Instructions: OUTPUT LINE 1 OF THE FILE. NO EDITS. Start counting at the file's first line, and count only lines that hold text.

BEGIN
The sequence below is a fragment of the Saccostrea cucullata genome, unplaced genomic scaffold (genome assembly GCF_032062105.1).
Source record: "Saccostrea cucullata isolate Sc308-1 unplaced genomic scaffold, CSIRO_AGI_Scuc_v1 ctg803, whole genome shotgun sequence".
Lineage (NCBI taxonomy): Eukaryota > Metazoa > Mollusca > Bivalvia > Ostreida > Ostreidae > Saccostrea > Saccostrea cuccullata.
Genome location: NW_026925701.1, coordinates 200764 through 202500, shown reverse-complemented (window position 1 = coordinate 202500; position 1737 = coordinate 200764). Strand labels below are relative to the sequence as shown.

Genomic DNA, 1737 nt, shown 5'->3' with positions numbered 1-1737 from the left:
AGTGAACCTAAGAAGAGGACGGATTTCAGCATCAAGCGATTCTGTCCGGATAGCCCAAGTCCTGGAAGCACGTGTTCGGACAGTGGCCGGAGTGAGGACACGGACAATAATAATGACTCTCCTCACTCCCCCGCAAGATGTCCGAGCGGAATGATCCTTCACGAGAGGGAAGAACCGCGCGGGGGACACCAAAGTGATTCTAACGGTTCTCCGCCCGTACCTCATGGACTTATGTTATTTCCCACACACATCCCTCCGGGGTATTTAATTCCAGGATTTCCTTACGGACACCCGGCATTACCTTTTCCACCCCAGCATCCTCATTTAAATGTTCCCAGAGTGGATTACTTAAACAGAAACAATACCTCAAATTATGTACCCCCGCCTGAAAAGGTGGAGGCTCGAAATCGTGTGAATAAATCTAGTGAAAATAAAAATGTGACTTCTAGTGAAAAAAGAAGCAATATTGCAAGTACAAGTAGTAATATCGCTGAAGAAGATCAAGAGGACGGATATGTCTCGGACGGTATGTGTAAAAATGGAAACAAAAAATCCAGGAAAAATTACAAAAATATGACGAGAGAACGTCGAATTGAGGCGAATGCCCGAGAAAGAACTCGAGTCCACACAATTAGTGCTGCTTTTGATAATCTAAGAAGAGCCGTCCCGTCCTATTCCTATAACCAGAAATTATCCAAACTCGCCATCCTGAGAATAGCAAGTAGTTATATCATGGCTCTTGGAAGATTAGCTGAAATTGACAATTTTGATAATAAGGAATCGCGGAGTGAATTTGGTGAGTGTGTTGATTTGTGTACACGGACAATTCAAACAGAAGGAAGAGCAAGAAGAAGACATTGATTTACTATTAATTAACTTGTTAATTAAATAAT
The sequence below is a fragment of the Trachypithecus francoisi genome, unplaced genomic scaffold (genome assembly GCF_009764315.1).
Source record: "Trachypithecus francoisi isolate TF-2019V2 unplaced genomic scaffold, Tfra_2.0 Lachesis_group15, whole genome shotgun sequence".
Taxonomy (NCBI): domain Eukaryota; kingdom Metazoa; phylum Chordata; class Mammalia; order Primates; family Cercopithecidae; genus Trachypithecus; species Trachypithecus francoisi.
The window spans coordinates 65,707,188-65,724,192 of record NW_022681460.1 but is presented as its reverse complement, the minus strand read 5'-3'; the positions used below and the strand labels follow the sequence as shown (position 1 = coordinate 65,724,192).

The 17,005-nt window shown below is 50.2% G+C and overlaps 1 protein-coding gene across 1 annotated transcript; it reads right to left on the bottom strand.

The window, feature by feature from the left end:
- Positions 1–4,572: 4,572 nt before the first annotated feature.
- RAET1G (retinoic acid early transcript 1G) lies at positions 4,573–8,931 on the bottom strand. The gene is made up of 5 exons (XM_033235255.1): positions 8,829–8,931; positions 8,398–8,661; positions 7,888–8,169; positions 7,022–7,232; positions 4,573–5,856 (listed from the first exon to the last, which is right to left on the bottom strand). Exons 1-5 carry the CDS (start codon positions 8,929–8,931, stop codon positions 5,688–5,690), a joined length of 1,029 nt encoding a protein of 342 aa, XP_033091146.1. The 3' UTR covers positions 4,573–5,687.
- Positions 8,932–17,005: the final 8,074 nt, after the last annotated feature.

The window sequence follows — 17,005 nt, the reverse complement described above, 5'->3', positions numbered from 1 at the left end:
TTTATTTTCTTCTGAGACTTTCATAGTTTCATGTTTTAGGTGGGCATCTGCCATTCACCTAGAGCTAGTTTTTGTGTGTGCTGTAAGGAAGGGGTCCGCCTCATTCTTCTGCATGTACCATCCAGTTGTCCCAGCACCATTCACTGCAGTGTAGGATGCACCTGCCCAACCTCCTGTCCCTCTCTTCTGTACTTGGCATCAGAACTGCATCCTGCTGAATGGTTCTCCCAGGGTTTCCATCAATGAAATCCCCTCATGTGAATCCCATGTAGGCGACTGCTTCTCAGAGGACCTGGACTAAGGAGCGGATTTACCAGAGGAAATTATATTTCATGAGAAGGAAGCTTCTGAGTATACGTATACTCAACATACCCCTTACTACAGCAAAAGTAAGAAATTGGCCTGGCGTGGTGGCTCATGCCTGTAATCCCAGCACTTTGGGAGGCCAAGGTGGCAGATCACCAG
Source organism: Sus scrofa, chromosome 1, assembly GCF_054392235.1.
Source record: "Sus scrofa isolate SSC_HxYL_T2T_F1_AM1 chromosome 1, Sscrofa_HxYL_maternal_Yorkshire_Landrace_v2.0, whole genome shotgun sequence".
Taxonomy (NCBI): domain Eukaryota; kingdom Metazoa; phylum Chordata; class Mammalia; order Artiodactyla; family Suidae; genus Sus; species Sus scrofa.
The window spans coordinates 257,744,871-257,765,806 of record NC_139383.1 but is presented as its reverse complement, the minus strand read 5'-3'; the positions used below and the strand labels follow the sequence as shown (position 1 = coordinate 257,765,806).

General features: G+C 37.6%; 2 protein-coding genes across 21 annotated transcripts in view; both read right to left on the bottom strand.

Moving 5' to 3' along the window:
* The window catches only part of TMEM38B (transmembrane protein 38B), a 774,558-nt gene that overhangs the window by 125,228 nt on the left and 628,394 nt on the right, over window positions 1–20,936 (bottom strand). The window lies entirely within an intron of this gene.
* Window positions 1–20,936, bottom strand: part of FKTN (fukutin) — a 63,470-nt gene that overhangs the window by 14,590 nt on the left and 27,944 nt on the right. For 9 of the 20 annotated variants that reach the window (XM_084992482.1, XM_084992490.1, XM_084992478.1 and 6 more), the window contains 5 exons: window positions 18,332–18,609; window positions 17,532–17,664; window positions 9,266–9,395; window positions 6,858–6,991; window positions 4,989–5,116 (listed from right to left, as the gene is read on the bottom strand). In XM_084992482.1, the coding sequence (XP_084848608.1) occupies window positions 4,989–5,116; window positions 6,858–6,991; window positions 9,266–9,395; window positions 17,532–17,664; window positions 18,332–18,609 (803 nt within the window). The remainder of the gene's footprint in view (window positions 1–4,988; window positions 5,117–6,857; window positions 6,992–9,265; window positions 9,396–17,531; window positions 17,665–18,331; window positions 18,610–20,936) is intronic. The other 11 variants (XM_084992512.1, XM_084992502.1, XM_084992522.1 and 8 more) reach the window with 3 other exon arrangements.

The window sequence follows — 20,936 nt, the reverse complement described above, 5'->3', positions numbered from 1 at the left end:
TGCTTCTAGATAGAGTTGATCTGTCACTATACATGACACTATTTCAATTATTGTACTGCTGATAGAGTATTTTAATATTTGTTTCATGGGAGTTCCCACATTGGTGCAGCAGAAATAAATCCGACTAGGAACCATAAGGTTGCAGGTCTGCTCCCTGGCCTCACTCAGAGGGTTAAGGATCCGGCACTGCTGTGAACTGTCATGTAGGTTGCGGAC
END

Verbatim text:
The sequence below is a fragment of the Saccostrea cucullata genome, unplaced genomic scaffold (genome assembly GCF_032062105.1).